1999 Re-union Games

In 1999, the 1972 Summit Series Alumni got together for a set of reunion games in Russia. 4 games were held in Elektrostal, Voskresensk, St. Petersburg, and Moscow. The Moscow game was televised in Russia, and was dedicated to the late great Valeri Kharlamov. His son Alexander, then an aspiring NHL prospect, played in the game.

The games were supposed to be part of the 25th anniversary celebrations in 1997, but financial chaos in Russia put the idea on indefinite hold.  

The delay may have effected participation, particularly on the Canadian team. Only 5 1972 Team Canada members played on the 1999 reunion team. The rest of the team was filled out with former NHL stars who play regularly in old timer games.

The Russian team featured 19 Summit Series Alumni members, however they rarely play in old timer games in Russia. 

The complete line ups are listed below:

Team Canada

Richard Sévigny

Brad Park ('72)
Gaston Gingras
André Dupont
Rick Smith 
Mario Faubert

Bobby Hull
Marcel Dionne ('72)
Yvan Cournoyer ('72)
Guy Lafleur
Steve Shutt
Gilbert Perreault ('72)
Réal Cloutier
Pierre Lacroix
Jimmy Mann
Frank Mahovlich ('72)

Team Russia

Alexander Sidelnikov ('72)

Alexander Ragulin  ('72)
Valerie Vasilyev ('72)
Viktor Kuzkin  ('72)
Vladimir Shadrin ('72)
Genady Tsygankov ('72)
Yuri Shatalov ('72)

Vyacheslav Starshinov  ('72)
Vladimir Petrov ('72)
Boris Mikhailov ('72)
Alexander Maltsev ('72)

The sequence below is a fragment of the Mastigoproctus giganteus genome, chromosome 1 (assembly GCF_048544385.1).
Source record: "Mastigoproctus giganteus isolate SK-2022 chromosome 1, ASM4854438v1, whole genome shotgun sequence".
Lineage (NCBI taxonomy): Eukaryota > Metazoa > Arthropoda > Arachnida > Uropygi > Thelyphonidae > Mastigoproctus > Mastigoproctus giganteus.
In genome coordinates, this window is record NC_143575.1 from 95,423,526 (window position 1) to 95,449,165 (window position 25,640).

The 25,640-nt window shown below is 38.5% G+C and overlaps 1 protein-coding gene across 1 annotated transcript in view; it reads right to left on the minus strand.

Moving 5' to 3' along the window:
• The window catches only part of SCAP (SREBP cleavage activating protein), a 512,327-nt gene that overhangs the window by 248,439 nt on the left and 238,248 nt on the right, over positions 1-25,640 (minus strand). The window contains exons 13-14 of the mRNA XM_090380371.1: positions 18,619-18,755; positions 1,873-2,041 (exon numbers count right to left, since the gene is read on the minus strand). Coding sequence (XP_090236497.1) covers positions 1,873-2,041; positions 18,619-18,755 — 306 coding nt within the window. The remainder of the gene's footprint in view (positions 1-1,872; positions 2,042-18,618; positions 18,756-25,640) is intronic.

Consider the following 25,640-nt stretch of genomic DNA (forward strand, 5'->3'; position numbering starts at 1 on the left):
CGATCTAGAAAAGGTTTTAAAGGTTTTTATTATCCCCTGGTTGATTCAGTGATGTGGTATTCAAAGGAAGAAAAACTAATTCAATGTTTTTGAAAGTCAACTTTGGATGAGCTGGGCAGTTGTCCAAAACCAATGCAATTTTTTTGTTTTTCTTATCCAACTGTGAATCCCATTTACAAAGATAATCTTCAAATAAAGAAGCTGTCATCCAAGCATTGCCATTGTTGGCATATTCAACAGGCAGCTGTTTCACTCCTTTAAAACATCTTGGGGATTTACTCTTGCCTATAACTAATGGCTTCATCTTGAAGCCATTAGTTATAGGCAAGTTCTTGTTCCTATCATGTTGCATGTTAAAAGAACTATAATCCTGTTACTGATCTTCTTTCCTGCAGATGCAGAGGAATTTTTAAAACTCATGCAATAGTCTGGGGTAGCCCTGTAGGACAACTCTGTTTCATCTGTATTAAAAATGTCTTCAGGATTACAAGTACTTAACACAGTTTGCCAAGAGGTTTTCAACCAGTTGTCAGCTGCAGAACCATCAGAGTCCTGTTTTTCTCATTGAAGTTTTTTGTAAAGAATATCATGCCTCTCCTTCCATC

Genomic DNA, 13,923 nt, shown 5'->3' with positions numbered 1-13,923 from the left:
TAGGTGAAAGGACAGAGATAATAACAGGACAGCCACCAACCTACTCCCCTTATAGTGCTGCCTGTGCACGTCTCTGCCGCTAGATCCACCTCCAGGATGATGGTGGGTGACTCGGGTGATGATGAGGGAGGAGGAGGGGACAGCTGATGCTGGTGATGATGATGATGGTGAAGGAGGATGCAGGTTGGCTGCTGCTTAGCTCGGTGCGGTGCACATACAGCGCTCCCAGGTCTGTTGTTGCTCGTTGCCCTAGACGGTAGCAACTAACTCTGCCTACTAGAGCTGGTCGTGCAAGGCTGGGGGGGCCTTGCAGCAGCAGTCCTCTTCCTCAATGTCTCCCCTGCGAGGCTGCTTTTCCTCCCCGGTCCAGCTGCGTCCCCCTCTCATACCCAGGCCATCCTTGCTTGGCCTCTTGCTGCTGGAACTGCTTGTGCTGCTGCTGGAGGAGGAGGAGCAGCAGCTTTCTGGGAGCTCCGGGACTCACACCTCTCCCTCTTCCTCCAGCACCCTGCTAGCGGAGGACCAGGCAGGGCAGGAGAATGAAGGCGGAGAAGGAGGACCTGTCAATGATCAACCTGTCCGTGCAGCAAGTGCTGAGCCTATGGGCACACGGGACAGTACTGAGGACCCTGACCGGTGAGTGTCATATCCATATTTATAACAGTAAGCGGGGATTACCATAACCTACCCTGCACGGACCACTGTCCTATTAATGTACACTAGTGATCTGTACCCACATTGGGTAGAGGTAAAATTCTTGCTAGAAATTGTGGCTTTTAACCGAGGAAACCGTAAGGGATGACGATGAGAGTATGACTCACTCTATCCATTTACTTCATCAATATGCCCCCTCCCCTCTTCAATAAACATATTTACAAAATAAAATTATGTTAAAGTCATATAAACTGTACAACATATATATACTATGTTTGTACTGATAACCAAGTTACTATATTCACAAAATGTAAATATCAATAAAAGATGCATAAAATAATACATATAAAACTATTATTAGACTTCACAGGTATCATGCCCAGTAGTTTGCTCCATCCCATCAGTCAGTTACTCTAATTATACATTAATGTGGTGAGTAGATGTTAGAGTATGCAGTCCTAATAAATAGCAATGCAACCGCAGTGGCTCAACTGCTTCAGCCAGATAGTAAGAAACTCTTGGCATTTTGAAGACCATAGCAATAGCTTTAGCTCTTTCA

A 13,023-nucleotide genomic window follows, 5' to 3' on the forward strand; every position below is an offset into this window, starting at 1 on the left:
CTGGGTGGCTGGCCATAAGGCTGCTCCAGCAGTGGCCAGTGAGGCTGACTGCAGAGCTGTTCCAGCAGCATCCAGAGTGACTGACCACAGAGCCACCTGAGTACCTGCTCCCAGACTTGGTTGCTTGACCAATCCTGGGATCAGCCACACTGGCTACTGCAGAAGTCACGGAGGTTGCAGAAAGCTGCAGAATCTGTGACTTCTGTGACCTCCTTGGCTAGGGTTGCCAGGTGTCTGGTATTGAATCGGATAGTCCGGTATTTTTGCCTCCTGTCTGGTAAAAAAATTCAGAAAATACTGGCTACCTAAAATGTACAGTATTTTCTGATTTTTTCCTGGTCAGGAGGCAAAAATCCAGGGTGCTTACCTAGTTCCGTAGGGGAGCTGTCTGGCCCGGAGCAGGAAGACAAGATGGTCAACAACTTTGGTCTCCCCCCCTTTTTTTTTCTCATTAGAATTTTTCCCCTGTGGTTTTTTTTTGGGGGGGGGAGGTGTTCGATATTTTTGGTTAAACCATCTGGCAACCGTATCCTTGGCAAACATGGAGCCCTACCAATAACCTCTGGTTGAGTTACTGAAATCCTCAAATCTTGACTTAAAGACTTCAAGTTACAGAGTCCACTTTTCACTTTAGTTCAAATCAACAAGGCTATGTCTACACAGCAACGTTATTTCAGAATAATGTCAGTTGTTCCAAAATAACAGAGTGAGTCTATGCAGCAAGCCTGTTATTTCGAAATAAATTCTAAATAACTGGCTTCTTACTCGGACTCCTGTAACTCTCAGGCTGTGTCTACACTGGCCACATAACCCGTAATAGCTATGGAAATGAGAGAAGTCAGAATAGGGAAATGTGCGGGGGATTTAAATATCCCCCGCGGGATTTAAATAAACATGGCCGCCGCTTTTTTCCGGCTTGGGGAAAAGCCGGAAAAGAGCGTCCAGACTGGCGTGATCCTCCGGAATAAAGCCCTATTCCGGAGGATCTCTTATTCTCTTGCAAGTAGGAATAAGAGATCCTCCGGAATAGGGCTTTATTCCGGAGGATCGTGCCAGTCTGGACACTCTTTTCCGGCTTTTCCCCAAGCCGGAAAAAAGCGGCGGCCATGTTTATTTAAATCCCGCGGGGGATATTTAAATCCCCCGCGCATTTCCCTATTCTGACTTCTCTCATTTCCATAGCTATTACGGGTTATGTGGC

Alexander Yakushev ('72)
Viktor Shalimov 
Yuri Blinov  ('72)
Yuri Lebedev ('72)
Vyacheslav Anisin ('72)
Alexander Bodunov ('72)
Alexander Gusev  ('72)
Alexander Martynyuk  ('72)
Sergey Babinov
Alexander Volchkov  ('72)
Vladimir Krutov
Sergey Makarov
Vladimir Golikov
Genady Ushakov

Just like in 1972, Team Canada 1999 took 3 of 4 games in Russia to win the four-game series commemorating the classic 1972 confrontation between Russia and Canada.

Canada won a wild 11-6 game in Electrostal and followed that up with a close 4-3 win in Voskresensk. Canada also was able to win the final game in Moscow by the score of 5-2.

Russia's lone win came in St. Petersburg, and just like 1972 the victory came amid officiating controversy. Reportedly  referee, Nickolai Morozov "greatly helped" the Russian team when he disallowed a good goal by the Canadians. The game was decided in dreaded shoot=out where the Russians were more successful.

There were no hard feelings over the refereeing this time around however, as these games were all played in good fun. Usually such games are played for charity, although it is unclear which charities benefited from these games.